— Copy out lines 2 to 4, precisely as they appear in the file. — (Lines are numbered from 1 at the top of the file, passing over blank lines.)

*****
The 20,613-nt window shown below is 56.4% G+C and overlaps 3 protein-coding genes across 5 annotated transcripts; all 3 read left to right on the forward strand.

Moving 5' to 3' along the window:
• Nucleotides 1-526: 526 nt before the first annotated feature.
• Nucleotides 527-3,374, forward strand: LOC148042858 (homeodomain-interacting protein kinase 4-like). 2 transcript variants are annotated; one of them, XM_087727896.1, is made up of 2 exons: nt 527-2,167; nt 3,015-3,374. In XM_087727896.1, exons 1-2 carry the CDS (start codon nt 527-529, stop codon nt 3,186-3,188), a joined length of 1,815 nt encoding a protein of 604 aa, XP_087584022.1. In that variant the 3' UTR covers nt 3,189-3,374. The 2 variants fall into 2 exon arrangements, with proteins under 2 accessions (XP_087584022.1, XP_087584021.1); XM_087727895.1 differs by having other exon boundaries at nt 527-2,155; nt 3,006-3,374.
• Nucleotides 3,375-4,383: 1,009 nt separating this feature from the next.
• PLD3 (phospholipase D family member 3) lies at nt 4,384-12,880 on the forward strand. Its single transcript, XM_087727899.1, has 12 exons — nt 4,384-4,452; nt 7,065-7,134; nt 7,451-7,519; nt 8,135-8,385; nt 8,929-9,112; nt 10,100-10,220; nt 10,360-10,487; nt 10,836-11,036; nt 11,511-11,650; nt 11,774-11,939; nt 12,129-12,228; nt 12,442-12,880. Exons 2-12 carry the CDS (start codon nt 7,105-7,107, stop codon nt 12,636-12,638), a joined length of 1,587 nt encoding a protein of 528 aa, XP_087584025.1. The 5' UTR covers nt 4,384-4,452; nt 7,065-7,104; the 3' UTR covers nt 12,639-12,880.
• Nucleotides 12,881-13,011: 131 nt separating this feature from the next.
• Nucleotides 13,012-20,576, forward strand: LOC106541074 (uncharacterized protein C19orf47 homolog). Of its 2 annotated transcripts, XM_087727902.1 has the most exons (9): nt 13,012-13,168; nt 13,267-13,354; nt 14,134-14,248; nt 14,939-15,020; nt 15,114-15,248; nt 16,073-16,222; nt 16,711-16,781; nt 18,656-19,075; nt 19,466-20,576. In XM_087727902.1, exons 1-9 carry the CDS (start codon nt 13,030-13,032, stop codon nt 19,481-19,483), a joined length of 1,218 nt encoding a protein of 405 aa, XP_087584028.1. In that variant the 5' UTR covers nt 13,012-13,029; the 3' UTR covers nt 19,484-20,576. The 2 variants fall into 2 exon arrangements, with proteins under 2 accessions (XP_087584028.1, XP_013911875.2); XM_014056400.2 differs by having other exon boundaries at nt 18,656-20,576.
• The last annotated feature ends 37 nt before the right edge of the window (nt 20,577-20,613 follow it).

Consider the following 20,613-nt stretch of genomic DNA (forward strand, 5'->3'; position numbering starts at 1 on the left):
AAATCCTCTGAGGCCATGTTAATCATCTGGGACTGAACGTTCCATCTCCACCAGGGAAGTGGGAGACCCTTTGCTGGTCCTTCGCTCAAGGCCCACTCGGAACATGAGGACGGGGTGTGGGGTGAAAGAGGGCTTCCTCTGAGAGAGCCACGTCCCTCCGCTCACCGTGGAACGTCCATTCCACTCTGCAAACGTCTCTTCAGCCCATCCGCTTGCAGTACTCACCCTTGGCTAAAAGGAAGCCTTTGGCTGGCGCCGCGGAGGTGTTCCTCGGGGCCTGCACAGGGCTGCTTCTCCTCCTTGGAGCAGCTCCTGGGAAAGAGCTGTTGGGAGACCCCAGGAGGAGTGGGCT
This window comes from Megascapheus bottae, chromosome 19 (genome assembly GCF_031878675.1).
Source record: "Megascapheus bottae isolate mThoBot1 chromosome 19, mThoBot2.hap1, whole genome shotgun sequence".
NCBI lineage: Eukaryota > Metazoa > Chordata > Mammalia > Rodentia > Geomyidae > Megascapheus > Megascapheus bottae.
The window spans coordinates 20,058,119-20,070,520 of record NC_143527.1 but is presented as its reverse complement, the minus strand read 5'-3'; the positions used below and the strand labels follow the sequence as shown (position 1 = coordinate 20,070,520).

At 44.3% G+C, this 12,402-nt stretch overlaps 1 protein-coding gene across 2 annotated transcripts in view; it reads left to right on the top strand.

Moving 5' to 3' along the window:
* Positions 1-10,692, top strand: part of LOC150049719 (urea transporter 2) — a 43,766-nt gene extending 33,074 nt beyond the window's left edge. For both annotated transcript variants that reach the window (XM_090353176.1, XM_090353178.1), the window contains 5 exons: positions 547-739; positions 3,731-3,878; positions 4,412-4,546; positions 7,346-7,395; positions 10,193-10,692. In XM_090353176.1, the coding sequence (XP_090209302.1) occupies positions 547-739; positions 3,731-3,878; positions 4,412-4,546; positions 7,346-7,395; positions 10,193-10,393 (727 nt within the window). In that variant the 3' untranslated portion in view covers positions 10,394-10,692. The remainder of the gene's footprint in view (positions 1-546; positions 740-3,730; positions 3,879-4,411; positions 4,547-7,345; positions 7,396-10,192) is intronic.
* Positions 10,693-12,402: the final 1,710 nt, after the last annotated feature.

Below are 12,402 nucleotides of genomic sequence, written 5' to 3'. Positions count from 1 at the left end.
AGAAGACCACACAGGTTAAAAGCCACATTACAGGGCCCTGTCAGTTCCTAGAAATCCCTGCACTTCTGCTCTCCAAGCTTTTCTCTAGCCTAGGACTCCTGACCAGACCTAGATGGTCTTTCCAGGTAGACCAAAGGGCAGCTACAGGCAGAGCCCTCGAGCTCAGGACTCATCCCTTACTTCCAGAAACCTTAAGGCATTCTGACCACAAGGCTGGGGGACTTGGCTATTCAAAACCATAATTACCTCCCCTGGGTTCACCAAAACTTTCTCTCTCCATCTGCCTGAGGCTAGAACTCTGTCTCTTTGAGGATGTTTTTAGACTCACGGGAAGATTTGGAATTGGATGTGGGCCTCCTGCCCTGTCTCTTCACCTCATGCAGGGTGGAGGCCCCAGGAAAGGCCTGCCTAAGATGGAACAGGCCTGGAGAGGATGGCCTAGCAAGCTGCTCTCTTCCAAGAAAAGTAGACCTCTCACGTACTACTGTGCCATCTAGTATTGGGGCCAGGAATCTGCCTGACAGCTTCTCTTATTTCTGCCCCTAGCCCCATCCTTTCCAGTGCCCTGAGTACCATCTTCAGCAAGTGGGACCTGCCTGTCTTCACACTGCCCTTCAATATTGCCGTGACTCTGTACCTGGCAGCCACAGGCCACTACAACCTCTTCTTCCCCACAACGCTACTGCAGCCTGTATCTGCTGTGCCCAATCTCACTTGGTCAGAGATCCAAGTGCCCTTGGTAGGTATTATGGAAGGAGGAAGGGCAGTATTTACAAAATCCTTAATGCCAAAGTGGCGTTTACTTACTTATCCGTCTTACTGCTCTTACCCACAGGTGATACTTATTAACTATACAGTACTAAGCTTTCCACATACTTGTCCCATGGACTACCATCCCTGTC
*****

Moving 5' to 3' along the window:
• Nucleotides 1-526: 526 nt before the first annotated feature.
• Nucleotides 527-3,374, forward strand: LOC148042858 (homeodomain-interacting protein kinase 4-like). 2 transcript variants are annotated; one of them, XM_087727896.1, is made up of 2 exons: nt 527-2,167; nt 3,015-3,374. In XM_087727896.1, exons 1-2 carry the CDS (start codon nt 527-529, stop codon nt 3,186-3,188), a joined length of 1,815 nt encoding a protein of 604 aa, XP_087584022.1. In that variant the 3' UTR covers nt 3,189-3,374. The 2 variants fall into 2 exon arrangements, with proteins under 2 accessions (XP_087584022.1, XP_087584021.1); XM_087727895.1 differs by having other exon boundaries at nt 527-2,155; nt 3,006-3,374.